“I have to be out the door by 7.50am to be in the college door before my first class starts at 9.30am. I am spending a lot of time up at the college this year as I have my thesis and a pile of other assignments.
“I must commute because of the price of accommodation in Letterkenny. I spend about €130 in fuel going up and down every week.
“I work part-time at the weekend, and by the time it comes to Sunday I am exhausted. Getting up at 6.30am to drive an hour and a half to college leaves me wrecked.
“The odd time we go for a night on the town, but we have no place to sleep so you make do with the back seat of the car. The alternative is paying out €200 for a double bed up the town.”
SETU Waterford Amanda Norris, Co Kildare
Amanda is a second-year student (BSc Agricultural Science).
“I previously completed two years studying agricultural science at the University of Galway. With my sudden move to Waterford, it was very stressful to find accommodation.
“I used Daft.ie and Facebook housing groups to try to find somewhere to live; with limited options, I found a room in a three-bedroom house the day before starting college.
“After one month, I decided to depart from the house as it was becoming cold and damp. There was a mice infestation which we couldn’t control. I then commuted an hour each way daily for two weeks until I found the room I am in now. Considering the cost of living is so expensive, it is becoming very hard to afford accommodation in all areas of the country. Once the monthly rent is paid, money must also be put aside for bills, which have all increased significantly.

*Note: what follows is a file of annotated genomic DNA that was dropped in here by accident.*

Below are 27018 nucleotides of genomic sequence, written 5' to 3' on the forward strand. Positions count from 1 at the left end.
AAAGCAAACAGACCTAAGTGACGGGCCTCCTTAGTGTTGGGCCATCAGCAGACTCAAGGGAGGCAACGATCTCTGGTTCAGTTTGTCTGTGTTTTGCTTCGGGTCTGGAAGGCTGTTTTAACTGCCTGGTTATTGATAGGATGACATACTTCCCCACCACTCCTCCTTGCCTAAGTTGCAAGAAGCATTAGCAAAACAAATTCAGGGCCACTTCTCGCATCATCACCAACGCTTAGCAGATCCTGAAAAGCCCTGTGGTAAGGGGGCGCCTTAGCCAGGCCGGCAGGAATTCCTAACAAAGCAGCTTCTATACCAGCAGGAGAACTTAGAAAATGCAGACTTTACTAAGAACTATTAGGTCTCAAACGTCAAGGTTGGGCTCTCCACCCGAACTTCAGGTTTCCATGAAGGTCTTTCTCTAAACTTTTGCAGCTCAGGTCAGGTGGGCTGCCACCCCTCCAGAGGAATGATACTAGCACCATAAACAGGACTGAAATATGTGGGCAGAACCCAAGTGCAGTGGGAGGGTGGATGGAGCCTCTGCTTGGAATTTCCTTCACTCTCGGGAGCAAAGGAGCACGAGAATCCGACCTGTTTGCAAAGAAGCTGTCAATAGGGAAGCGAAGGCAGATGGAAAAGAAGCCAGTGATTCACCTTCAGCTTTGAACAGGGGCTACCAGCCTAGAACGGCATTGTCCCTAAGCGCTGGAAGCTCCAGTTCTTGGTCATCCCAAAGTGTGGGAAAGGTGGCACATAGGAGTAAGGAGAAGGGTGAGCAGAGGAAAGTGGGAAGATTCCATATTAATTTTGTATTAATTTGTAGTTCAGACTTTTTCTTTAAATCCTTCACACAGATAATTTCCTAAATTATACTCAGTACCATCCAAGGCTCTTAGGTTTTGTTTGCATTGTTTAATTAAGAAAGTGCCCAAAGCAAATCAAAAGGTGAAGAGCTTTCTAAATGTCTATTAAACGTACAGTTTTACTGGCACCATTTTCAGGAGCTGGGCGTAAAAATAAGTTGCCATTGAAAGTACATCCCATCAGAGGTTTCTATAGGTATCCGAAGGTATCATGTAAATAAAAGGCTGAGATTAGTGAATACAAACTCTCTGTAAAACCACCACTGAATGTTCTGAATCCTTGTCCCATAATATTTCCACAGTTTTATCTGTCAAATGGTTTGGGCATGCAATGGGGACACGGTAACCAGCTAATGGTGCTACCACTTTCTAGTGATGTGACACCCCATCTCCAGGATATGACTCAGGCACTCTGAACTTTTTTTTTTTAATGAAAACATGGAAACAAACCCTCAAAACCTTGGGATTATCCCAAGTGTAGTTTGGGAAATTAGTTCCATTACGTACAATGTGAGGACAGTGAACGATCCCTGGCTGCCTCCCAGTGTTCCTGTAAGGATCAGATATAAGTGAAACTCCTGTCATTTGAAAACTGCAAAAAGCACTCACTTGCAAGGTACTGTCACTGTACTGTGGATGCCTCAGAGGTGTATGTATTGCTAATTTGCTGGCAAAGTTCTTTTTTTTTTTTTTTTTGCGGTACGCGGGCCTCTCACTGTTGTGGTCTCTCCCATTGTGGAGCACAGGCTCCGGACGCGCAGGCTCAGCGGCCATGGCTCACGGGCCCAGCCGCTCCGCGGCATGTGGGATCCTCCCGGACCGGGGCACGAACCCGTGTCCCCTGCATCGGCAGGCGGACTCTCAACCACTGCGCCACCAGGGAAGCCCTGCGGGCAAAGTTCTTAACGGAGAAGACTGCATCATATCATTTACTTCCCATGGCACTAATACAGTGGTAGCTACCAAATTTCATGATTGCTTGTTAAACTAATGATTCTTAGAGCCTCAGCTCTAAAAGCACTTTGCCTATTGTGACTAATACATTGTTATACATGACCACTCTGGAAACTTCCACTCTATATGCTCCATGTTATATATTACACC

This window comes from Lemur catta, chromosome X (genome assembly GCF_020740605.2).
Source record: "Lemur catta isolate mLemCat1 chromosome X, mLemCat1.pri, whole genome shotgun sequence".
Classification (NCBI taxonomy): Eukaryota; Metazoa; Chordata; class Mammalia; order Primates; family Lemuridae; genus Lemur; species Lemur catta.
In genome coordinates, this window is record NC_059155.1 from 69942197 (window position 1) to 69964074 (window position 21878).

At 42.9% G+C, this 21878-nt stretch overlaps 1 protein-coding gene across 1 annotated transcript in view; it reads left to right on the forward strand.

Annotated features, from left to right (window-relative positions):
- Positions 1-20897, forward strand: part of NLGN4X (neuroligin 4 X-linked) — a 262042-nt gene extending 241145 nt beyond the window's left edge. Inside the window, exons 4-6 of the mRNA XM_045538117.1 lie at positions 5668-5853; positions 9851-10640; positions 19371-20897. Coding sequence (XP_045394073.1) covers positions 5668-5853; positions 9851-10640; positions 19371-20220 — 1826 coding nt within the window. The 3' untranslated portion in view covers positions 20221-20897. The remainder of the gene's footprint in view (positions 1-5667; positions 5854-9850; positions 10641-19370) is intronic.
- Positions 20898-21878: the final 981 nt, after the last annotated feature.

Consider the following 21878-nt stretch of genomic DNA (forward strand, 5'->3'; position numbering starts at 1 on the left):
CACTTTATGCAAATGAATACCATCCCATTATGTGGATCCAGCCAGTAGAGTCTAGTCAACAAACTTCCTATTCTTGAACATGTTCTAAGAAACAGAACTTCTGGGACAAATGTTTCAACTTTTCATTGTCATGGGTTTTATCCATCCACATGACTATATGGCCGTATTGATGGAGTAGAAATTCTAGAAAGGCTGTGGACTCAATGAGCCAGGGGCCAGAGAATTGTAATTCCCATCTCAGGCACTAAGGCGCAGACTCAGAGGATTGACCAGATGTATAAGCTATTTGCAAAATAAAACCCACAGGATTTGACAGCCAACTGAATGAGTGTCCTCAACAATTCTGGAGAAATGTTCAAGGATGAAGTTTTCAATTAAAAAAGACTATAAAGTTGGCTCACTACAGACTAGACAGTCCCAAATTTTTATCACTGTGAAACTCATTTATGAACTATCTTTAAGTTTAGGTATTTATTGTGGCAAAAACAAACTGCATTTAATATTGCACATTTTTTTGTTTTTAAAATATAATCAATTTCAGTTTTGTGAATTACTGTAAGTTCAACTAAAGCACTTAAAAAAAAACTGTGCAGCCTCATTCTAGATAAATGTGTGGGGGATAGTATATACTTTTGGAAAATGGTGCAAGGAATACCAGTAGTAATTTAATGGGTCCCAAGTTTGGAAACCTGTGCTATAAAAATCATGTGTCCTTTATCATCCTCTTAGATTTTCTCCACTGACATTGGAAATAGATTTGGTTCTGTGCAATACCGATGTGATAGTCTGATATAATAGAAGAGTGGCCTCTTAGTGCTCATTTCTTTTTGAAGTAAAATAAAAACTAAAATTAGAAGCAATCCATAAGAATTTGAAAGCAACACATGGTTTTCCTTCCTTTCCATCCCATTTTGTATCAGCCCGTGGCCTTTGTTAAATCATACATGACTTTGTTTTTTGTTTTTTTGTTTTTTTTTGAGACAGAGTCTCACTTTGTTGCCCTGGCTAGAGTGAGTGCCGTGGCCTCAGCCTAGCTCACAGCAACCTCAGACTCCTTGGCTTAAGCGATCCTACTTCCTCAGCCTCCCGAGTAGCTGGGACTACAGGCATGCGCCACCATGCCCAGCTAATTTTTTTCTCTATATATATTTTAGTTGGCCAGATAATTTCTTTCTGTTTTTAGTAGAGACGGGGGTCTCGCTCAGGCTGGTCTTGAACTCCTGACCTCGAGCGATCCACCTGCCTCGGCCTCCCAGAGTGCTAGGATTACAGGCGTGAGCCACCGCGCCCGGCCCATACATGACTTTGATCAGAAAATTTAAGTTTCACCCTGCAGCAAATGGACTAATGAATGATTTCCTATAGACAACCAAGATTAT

“By the time a weekly grocery shop is done and travel expenses are paid, it leaves students with very little spending money.
“The first few weeks of the academic year, I would say I was apprehensive about going out to socialise as I felt a financial pressure. I think many other people are in the same position and once the weekend comes around, students are almost relieved to go home.”
UCD Aine McKissock, Co Meath
A third-year BSc Agriculture Science student, Aine is majoring in Animal and Crop Production.
“I have been commuting 60km each way since my first year of college. I leave the house before 7am to get to UCD for a 9am lecture. Even at that, I will still be late to lectures due to the traffic on the M50.